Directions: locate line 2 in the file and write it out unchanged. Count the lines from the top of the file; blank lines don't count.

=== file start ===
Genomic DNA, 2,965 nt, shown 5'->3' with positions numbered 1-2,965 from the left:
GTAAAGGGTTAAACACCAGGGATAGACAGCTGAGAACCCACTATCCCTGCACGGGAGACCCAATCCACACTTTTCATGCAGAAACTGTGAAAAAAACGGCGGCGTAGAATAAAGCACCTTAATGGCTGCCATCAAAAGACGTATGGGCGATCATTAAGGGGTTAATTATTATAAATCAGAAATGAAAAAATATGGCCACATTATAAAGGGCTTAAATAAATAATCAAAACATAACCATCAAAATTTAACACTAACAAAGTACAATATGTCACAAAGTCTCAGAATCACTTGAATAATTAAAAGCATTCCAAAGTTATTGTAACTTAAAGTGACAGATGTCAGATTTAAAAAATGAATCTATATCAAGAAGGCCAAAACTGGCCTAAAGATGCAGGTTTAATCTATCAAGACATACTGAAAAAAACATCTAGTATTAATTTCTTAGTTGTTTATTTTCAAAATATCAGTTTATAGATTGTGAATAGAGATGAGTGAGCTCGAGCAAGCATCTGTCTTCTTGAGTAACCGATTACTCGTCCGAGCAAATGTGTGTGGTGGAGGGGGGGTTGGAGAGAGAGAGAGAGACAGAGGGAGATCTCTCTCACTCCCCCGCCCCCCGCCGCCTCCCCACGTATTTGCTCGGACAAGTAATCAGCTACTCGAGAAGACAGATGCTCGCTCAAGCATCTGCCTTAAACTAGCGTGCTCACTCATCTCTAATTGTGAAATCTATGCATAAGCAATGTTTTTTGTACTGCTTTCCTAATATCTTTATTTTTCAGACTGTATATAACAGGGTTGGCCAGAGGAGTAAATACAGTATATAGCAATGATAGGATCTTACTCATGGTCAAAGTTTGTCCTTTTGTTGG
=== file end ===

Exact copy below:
GTAAAGGGTTAAACACCAGGGATAGACAGCTGAGAACCCACTATCCCTGCACGGGAGACCCAATCCACACTTTTCATGCAGAAACTGTGAAAAAAACGGCGGCGTAGAATAAAGCACCTTAATGGCTGCCATCAAAAGACGTATGGGCGATCATTAAGGGGTTAATTATTATAAATCAGAAATGAAAAAATATGGCCACATTATAAAGGGCTTAAATAAATAATCAAAACATAACCATCAAAATTTAACACTAACAAAGTACAATATGTCACAAAGTCTCAGAATCACTTGAATAATTAAAAGCATTCCAAAGTTATTGTAACTTAAAGTGACAGATGTCAGATTTAAAAAATGAATCTATATCAAGAAGGCCAAAACTGGCCTAAAGATGCAGGTTTAATCTATCAAGACATACTGAAAAAAACATCTAGTATTAATTTCTTAGTTGTTTATTTTCAAAATATCAGTTTATAGATTGTGAATAGAGATGAGTGAGCTCGAGCAAGCATCTGTCTTCTTGAGTAACCGATTACTCGTCCGAGCAAATGTGTGTGGTGGAGGGGGGGTTGGAGAGAGAGAGAGAGACAGAGGGAGATCTCTCTCACTCCCCCGCCCCCCGCCGCCTCCCCACGTATTTGCTCGGACAAGTAATCAGCTACTCGAGAAGACAGATGCTCGCTCAAGCATCTGCCTTAAACTAGCGTGCTCACTCATCTCTAATTGTGAAATCTATGCATAAGCAATGTTTTTTGTACTGCTTTCCTAATATCTTTATTTTTCAGACTGTATATAACAGGGTTGGCCAGAGGAGTAAATACAGTATATAGCAATGATAGGATCTTACTCATGGTCAAAGTTTGTCCTTTTGTTGG